The ultimate purpose of an artist is to be honest about what they have experienced. Not to try to “educate” or to effect a political purpose or to sell someone on something. Not to adopt a voice. Not to gloss over or sheen over or shine over or superficially coat or change what one is saying to manifest some impression, but the only criterion should be: is this the honest-est possible expression of life experience?
But what then the place of imagination? To what extent is it honest to include that? One is trying to communicate an emotional and a mental reality, and imagination can assist with that. And one also has an imaginal reality — the experience of imagination itself — and clearly imagination is crucial for communicating that.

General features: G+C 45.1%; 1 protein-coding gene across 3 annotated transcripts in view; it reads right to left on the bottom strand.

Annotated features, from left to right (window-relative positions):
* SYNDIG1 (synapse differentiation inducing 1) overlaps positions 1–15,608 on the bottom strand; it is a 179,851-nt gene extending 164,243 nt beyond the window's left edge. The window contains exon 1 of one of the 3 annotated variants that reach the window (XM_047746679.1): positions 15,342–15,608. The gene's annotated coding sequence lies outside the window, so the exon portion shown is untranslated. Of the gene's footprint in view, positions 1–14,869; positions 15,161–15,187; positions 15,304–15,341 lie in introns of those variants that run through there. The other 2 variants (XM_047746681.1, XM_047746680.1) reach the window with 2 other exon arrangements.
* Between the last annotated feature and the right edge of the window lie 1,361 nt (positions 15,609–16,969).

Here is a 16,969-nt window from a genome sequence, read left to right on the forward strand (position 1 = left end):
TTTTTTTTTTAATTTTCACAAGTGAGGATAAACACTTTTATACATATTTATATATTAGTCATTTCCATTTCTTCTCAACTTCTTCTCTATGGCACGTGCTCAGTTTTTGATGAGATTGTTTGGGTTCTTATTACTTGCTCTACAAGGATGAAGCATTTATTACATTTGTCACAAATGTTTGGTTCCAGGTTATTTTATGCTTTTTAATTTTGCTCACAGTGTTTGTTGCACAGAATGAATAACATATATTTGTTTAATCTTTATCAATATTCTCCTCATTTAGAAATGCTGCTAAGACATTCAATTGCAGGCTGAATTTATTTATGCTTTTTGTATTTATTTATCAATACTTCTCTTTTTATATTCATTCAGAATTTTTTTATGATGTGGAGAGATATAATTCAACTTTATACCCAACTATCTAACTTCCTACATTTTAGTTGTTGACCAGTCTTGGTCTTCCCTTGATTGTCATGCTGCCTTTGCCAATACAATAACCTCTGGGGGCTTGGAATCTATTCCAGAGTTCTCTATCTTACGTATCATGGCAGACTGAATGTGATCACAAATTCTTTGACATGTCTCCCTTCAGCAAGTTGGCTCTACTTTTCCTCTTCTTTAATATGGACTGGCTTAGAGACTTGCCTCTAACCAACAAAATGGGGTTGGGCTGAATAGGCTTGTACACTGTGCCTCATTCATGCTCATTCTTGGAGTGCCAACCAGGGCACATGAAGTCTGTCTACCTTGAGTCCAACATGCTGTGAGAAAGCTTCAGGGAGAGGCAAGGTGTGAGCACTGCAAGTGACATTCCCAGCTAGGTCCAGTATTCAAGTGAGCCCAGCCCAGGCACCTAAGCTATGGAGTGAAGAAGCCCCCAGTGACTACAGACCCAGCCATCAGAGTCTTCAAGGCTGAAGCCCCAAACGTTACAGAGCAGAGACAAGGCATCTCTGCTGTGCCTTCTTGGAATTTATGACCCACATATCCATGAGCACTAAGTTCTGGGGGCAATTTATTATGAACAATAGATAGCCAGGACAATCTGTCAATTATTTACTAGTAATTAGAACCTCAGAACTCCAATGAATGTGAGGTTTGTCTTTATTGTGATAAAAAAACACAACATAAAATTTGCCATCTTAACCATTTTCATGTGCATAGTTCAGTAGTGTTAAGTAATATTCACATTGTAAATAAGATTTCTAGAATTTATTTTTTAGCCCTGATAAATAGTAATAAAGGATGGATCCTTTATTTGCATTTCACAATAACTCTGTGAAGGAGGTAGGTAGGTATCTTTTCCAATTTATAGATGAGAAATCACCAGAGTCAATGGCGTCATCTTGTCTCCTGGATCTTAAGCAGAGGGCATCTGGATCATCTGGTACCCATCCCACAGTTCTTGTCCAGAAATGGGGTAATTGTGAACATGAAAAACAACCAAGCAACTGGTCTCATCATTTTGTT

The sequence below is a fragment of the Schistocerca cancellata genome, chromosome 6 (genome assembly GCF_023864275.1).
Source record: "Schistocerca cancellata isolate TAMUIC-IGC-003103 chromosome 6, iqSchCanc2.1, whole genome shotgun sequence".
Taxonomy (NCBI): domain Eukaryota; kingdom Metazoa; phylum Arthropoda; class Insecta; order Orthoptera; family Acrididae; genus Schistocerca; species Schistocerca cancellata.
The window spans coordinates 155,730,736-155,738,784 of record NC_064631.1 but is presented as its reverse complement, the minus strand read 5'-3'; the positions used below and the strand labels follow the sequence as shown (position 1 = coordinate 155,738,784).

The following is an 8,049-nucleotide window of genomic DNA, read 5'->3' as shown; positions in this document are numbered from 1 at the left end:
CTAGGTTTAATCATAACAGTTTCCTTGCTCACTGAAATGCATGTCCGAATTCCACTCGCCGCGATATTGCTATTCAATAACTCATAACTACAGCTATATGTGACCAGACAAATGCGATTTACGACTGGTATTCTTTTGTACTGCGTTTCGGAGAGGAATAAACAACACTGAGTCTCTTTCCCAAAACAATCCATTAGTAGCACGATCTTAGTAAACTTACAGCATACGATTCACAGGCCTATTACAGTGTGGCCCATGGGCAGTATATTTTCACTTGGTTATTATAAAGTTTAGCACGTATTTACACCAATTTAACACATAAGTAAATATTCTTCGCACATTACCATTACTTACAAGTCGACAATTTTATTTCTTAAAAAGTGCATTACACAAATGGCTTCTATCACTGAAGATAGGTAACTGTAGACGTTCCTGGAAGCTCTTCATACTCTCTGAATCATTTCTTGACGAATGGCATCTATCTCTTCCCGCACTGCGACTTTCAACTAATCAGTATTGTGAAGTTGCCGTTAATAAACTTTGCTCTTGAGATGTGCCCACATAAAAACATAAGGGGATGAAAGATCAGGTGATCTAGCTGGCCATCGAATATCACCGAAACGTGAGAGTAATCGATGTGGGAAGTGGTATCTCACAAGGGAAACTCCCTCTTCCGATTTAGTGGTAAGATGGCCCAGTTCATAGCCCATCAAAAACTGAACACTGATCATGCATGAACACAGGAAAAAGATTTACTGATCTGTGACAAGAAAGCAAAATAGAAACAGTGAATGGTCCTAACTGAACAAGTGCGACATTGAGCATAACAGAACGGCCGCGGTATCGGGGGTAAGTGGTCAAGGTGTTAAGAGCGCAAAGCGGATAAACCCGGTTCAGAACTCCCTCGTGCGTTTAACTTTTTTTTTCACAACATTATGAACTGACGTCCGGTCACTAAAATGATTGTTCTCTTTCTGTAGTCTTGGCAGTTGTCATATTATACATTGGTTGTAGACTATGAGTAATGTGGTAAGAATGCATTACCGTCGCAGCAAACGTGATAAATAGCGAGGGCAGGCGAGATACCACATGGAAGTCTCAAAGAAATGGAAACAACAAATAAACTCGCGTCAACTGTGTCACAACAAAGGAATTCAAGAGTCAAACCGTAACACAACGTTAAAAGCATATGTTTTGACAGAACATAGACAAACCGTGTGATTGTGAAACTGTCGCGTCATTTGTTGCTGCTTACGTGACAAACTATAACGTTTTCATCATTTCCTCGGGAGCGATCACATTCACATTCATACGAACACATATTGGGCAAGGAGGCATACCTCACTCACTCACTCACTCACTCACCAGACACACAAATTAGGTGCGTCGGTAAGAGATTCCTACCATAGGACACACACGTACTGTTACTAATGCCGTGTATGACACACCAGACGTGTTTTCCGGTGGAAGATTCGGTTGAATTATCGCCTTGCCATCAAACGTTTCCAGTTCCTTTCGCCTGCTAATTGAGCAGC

To be honest is to include all your doubts and worries, all your wonderings and wanderings, all your lose ends and threads, all the flaws, nicks, dents, and other imperfections of the thought process. These are not deflections or detractions from the main content: they are the main content.